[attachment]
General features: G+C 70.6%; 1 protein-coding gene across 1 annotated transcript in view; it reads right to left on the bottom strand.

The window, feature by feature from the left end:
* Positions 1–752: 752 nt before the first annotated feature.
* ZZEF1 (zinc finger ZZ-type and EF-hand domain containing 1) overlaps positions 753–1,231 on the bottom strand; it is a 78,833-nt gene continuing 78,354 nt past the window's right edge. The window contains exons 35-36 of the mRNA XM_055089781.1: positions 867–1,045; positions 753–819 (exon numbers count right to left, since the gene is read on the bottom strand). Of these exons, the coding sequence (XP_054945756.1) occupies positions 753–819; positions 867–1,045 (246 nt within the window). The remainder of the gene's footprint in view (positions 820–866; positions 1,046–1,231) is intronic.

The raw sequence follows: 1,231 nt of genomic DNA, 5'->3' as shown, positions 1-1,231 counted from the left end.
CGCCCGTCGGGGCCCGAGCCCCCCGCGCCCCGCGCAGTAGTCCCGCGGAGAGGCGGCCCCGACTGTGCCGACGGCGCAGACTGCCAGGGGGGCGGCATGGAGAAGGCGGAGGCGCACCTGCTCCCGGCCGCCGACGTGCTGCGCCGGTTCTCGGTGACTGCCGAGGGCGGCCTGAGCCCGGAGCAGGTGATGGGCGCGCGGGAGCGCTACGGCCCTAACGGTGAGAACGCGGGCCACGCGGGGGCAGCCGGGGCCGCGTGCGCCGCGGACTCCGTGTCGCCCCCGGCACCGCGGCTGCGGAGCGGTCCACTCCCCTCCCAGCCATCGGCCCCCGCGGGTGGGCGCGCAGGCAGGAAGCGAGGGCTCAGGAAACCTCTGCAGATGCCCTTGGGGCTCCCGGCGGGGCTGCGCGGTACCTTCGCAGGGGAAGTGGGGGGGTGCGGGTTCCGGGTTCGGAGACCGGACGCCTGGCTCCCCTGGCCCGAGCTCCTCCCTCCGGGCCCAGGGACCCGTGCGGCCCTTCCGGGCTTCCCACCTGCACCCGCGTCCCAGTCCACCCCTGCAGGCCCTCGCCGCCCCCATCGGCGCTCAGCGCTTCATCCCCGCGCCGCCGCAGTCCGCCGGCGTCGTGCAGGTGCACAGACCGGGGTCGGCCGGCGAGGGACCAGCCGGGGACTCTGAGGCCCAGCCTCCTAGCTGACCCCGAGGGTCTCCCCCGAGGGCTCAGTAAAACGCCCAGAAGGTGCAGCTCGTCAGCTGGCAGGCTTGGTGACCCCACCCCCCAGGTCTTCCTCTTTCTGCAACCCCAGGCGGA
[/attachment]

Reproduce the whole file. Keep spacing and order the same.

General features: G+C 70.6%; 1 protein-coding gene across 1 annotated transcript in view; it reads right to left on the bottom strand.

The window, feature by feature from the left end:
* Positions 1–752: 752 nt before the first annotated feature.
* ZZEF1 (zinc finger ZZ-type and EF-hand domain containing 1) overlaps positions 753–1,231 on the bottom strand; it is a 78,833-nt gene continuing 78,354 nt past the window's right edge. The window contains exons 35-36 of the mRNA XM_055089781.1: positions 867–1,045; positions 753–819 (exon numbers count right to left, since the gene is read on the bottom strand). Of these exons, the coding sequence (XP_054945756.1) occupies positions 753–819; positions 867–1,045 (246 nt within the window). The remainder of the gene's footprint in view (positions 820–866; positions 1,046–1,231) is intronic.

The raw sequence follows: 1,231 nt of genomic DNA, 5'->3' as shown, positions 1-1,231 counted from the left end.
CGCCCGTCGGGGCCCGAGCCCCCCGCGCCCCGCGCAGTAGTCCCGCGGAGAGGCGGCCCCGACTGTGCCGACGGCGCAGACTGCCAGGGGGGCGGCATGGAGAAGGCGGAGGCGCACCTGCTCCCGGCCGCCGACGTGCTGCGCCGGTTCTCGGTGACTGCCGAGGGCGGCCTGAGCCCGGAGCAGGTGATGGGCGCGCGGGAGCGCTACGGCCCTAACGGTGAGAACGCGGGCCACGCGGGGGCAGCCGGGGCCGCGTGCGCCGCGGACTCCGTGTCGCCCCCGGCACCGCGGCTGCGGAGCGGTCCACTCCCCTCCCAGCCATCGGCCCCCGCGGGTGGGCGCGCAGGCAGGAAGCGAGGGCTCAGGAAACCTCTGCAGATGCCCTTGGGGCTCCCGGCGGGGCTGCGCGGTACCTTCGCAGGGGAAGTGGGGGGGTGCGGGTTCCGGGTTCGGAGACCGGACGCCTGGCTCCCCTGGCCCGAGCTCCTCCCTCCGGGCCCAGGGACCCGTGCGGCCCTTCCGGGCTTCCCACCTGCACCCGCGTCCCAGTCCACCCCTGCAGGCCCTCGCCGCCCCCATCGGCGCTCAGCGCTTCATCCCCGCGCCGCCGCAGTCCGCCGGCGTCGTGCAGGTGCACAGACCGGGGTCGGCCGGCGAGGGACCAGCCGGGGACTCTGAGGCCCAGCCTCCTAGCTGACCCCGAGGGTCTCCCCCGAGGGCTCAGTAAAACGCCCAGAAGGTGCAGCTCGTCAGCTGGCAGGCTTGGTGACCCCACCCCCCAGGTCTTCCTCTTTCTGCAACCCCAGGCGGA